Hannes Grossmann

Hello MD! There are some things that only drummers will understand. Sure, when your car is packed with equipment and you can barely close the doors, anyone might get that—we’re movers! I’m not talking about obvious things though. I’d like to speak about what goes on in the mind of a drummer during a performance in certain situations. Yeah sure, on stage some drummers have a look on their face like there isn’t anything going on inside; but I think that you might have experienced something similar too.

We just released our second album Liquid Anatomy and since “drummer porn” is really hip these days, I didn’t want to miss out. So I packed my car (full to the max) and drove to an old industrial building in the south of Germany where the video shoot of “In Turmoil’s Swirling Reaches” took place. After everything was built up and mic’d up—I also did the sound engineering—it was almost midnight. It took the whole day to plan, set up, and get everything running. And then I hit this wall. You certainly know what I’m talking about.

By the time we were ready to shoot it was past midnight and I became more and more tired. After six takes I finally nailed it. I’m quite a perfectionist, so the crew had to show some patience until I was satisfied with my playing. Alex the video guy and his crew did a fantastic shot, and the video looks killer! After the recording I had to mix it, which was fun. There is no artificial reverb used in the mix. As you can see, the venue was huge.

I mean sure, the song isn’t simple. When I wrote it I wanted it to be great collection of prog-metal drumming. It has a lot of parts, odd time signatures, complex fills, and also some faster double bass stuff. And a small drum solo too. But all of that I rehearsed to a point where it’s (almost) second nature. If it isn’t working well the worst thing you can do is try to force it. I noticed that I play best when I just don’t care and do it for sheer fun. But here I’m recording a video, which should be the best representation of my playing. So I have to take this seriously. How do I resolve this conflict?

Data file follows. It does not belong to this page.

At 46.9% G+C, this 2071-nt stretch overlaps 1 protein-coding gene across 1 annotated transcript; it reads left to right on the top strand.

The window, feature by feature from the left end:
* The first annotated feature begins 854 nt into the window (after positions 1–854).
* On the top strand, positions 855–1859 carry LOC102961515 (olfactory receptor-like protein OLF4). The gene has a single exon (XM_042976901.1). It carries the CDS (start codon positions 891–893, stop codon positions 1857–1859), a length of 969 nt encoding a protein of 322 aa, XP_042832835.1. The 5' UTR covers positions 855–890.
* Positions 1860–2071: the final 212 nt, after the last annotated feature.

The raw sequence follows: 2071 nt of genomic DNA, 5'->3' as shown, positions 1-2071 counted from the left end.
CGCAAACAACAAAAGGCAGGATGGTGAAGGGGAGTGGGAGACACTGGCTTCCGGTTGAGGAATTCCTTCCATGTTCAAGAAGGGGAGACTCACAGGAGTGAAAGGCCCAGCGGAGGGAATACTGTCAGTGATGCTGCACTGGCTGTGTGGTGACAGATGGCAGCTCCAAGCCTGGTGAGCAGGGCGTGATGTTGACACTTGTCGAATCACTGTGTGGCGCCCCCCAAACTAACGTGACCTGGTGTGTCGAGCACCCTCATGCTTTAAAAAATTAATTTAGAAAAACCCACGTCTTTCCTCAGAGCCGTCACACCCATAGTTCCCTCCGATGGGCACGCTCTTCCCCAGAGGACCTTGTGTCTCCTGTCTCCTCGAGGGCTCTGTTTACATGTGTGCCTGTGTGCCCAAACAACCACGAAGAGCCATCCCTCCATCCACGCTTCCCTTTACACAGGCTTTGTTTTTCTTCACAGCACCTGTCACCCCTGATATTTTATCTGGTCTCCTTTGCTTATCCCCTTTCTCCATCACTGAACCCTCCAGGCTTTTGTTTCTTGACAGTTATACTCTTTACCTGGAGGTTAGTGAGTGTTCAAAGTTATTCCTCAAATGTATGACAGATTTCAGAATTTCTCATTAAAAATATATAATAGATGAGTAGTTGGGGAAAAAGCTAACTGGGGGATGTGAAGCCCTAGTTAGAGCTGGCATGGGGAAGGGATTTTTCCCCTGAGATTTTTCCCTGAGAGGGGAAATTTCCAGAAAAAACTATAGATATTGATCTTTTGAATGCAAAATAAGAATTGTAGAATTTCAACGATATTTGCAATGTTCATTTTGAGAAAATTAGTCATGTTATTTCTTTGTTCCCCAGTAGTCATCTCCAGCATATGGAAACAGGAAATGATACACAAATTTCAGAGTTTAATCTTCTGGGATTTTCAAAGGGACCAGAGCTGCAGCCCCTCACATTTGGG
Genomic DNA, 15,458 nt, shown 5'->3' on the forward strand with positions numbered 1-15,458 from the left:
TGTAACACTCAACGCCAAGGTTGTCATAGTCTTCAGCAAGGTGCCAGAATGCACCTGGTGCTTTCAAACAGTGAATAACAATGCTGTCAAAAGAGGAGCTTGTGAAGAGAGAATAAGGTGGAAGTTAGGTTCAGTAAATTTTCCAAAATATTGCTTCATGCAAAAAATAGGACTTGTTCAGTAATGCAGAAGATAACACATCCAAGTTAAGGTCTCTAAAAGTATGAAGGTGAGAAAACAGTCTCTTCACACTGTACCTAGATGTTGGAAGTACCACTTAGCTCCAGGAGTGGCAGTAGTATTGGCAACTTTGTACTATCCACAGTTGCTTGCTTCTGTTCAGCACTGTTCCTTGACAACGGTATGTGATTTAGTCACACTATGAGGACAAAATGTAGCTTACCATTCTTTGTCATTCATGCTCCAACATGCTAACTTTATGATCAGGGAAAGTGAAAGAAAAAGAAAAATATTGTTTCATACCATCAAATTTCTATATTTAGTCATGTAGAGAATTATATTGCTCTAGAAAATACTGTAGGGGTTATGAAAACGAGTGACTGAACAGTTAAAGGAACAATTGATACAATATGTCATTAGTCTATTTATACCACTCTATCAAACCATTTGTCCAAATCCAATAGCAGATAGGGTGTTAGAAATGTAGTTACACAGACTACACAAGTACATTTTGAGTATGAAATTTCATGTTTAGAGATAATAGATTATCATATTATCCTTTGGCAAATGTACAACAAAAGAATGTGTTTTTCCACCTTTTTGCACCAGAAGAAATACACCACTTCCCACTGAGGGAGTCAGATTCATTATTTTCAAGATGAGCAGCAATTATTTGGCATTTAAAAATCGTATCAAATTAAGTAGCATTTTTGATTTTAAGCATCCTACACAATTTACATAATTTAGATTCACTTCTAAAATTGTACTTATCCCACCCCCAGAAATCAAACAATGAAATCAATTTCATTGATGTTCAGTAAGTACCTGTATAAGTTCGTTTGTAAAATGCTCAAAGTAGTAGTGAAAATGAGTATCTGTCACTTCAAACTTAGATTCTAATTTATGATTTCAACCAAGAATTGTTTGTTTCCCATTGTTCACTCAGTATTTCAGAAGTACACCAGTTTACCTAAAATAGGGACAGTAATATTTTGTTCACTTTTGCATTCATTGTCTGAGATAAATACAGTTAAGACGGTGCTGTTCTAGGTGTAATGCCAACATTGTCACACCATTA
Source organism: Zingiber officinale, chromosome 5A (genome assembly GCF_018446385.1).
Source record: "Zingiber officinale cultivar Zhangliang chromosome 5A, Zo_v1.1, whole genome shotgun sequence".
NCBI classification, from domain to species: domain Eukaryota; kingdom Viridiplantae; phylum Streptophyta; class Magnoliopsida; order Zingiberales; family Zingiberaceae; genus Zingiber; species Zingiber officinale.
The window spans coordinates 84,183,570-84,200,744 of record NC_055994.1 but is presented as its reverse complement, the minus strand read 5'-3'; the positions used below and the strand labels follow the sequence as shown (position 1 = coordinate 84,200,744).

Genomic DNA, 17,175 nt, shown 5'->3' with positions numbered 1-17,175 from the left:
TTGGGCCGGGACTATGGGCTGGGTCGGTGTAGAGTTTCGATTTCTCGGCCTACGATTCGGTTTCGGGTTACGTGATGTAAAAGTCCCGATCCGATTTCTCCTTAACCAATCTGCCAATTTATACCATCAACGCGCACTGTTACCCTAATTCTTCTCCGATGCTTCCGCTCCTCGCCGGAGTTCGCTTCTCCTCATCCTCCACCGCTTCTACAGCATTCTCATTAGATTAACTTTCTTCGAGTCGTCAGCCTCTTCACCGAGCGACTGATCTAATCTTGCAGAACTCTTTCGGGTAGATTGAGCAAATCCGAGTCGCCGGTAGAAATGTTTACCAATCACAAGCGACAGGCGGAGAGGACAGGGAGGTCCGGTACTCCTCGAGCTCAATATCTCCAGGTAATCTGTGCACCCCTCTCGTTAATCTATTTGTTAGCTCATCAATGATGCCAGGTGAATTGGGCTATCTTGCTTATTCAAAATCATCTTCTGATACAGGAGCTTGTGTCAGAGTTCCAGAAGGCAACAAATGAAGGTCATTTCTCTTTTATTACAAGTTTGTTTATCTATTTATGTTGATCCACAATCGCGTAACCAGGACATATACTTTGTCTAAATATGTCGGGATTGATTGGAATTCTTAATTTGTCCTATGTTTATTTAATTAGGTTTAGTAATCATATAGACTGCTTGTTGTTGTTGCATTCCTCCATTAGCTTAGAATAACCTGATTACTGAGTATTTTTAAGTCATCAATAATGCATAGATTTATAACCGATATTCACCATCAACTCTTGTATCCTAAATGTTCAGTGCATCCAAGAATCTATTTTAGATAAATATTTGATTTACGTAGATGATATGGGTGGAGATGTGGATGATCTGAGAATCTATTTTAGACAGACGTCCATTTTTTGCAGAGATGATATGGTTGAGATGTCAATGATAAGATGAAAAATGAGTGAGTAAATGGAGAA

Hannes Grossman

What I really learned in live situations is to get into a Zen mode. I think that ninety-percent of your performance depends on your mental state of mind. It always does the trick for me to repeat a mantra in my head: “You’re not a doctor, you’re not a pilot. No one dies if I make a mistake. It doesn’t matter.” And it worked. I sat outside for a while, ate a sandwich, and once I felt calm I went inside and did the take. And I do stare a lot— that’s the facial expression of focus. Think about that the next time you watch a Neil Peart video. I think he just might be in his Zen zone.

I’m really excited to finally show you this new play-through video. The idea was to blend progressive rock with death metal. This is also reflected in the drum line, which you can clearly hear (and see). Thank you for reading!

Watch “In Turmoil’s Swirling Reaches” (drum play-through):